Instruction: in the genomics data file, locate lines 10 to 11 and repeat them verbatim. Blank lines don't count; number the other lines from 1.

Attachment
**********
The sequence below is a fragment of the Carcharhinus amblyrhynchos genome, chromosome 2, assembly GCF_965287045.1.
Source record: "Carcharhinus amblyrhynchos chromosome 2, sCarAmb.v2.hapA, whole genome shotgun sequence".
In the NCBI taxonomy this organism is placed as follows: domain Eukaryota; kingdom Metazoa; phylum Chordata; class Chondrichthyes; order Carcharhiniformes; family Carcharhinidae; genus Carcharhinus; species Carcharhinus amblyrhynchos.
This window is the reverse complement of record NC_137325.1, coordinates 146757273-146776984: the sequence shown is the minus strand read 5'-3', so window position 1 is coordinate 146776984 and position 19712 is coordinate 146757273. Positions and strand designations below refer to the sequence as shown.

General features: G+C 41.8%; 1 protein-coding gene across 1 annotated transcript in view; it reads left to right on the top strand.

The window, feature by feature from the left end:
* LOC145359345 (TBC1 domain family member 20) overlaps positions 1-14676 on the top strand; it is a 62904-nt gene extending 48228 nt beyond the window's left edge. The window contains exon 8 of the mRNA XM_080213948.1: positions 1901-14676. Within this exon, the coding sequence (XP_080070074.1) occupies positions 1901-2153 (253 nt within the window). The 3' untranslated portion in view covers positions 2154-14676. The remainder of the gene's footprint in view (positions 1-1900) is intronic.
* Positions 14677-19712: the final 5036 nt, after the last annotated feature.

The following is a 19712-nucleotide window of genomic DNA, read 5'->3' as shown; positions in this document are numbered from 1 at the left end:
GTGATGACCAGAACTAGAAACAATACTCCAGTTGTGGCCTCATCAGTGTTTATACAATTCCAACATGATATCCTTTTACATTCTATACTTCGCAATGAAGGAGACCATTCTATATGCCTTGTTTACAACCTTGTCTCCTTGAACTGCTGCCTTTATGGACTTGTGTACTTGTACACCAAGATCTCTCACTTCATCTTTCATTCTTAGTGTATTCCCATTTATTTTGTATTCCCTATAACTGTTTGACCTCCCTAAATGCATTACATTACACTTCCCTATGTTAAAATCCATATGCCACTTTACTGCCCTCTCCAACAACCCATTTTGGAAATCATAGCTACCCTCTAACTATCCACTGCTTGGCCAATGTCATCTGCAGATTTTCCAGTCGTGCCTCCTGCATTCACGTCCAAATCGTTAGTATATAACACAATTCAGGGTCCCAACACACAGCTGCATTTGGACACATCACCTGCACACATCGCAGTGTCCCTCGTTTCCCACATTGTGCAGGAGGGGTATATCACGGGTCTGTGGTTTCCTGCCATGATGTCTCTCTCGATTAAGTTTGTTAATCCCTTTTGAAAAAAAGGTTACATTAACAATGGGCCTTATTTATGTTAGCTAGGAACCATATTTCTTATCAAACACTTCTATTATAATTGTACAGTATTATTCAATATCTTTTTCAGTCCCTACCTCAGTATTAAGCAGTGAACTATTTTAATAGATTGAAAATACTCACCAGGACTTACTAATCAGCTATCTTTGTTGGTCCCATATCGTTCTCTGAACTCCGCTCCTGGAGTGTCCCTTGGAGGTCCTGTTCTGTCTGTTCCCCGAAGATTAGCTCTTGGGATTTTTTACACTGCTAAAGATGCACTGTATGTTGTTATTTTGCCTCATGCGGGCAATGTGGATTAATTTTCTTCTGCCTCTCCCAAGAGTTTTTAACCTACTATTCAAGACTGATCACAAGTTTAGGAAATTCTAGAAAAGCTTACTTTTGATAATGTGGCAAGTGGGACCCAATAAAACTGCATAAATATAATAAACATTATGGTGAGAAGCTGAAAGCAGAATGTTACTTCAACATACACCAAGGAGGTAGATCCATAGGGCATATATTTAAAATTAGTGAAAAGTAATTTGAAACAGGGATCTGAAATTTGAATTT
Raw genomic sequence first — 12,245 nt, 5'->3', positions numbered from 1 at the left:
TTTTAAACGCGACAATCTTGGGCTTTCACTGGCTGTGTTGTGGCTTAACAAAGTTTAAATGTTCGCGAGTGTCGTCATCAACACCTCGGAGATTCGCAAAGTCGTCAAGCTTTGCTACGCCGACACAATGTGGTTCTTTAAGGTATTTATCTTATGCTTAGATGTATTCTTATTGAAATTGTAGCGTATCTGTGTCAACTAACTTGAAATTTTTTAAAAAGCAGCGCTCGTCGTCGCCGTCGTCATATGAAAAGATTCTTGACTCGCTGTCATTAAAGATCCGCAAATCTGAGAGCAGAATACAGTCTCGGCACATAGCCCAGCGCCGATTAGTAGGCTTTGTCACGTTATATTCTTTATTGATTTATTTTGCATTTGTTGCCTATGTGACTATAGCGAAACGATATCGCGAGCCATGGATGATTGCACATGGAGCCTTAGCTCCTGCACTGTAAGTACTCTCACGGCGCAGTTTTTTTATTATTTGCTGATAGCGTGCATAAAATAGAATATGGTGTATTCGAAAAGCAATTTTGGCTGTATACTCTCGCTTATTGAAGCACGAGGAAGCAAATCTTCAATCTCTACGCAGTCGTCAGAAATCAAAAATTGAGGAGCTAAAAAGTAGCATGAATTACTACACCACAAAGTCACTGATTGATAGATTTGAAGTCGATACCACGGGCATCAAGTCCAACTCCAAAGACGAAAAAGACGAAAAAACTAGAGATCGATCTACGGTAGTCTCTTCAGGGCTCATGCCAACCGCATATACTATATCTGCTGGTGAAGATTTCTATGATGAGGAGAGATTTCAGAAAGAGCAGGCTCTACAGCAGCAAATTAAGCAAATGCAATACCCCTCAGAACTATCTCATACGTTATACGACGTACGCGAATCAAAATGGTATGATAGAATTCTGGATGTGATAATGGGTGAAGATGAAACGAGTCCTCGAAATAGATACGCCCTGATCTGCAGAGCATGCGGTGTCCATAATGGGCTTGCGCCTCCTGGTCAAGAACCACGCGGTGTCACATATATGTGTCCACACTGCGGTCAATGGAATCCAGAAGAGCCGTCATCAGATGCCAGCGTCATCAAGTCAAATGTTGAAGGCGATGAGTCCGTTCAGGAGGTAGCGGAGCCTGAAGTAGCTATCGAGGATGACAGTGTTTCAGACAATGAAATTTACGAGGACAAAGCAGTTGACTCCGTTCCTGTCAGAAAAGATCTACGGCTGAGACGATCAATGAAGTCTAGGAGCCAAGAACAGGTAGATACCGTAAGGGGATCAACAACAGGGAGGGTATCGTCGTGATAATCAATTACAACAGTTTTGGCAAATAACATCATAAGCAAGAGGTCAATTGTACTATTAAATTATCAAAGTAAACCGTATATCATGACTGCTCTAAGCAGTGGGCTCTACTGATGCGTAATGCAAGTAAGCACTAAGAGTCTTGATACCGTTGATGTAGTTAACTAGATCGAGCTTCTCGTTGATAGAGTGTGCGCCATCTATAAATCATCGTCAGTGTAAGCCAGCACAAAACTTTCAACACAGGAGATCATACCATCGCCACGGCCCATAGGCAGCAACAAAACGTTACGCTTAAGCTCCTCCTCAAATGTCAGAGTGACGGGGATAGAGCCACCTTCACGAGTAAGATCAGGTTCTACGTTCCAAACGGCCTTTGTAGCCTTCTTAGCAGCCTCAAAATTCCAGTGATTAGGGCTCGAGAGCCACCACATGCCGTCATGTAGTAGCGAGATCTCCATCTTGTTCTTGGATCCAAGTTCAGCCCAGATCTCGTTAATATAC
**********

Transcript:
GTGATGACCAGAACTAGAAACAATACTCCAGTTGTGGCCTCATCAGTGTTTATACAATTCCAACATGATATCCTTTTACATTCTATACTTCGCAATGAAGGAGACCATTCTATATGCCTTGTTTACAACCTTGTCTCCTTGAACTGCTGCCTTTATGGACTTGTGTACTTGTACACCAAGATCTCTCACTTCATCTTTCATTCTTAGTGTATTCCCATTTATTTTGTATTCCCTATAACTGTTTGACCTCCCTAAATGCATTACATTACACTTCCCTATGTTAAAATCCATATGCCACTTTACTGCCCTCTCCAACAACCCATTTTGGAAATCATAGCTACCCTCTAACTATCCACTGCTTGGCCAATGTCATCTGCAGATTTTCCAGTCGTGCCTCCTGCATTCACGTCCAAATCGTTAGTATATAACACAATTCAGGGTCCCAACACACAGCTGCATTTGGACACATCACCTGCACACATCGCAGTGTCCCTCGTTTCCCACATTGTGCAGGAGGGGTATATCACGGGTCTGTGGTTTCCTGCCATGATGTCTCTCTCGATTAAGTTTGTTAATCCCTTTTGAAAAAAAGGTTACATTAACAATGGGCCTTATTTATGTTAGCTAGGAACCATATTTCTTATCAAACACTTCTATTATAATTGTACAGTATTATTCAATATCTTTTTCAGTCCCTACCTCAGTATTAAGCAGTGAACTATTTTAATAGATTGAAAATACTCACCAGGACTTACTAATCAGCTATCTTTGTTGGTCCCATATCGTTCTCTGAACTCCGCTCCTGGAGTGTCCCTTGGAGGTCCTGTTCTGTCTGTTCCCCGAAGATTAGCTCTTGGGATTTTTTACACTGCTAAAGATGCACTGTATGTTGTTATTTTGCCTCATGCGGGCAATGTGGATTAATTTTCTTCTGCCTCTCCCAAGAGTTTTTAACCTACTATTCAAGACTGATCACAAGTTTAGGAAATTCTAGAAAAGCTTACTTTTGATAATGTGGCAAGTGGGACCCAATAAAACTGCATAAATATAATAAACATTATGGTGAGAAGCTGAAAGCAGAATGTTACTTCAACATACACCAAGGAGGTAGATCCATAGGGCATATATTTAAAATTAGTGAAAAGTAATTTGAAACAGGGATCTGAAATTTGAATTT
Raw genomic sequence first — 12,245 nt, 5'->3', positions numbered from 1 at the left: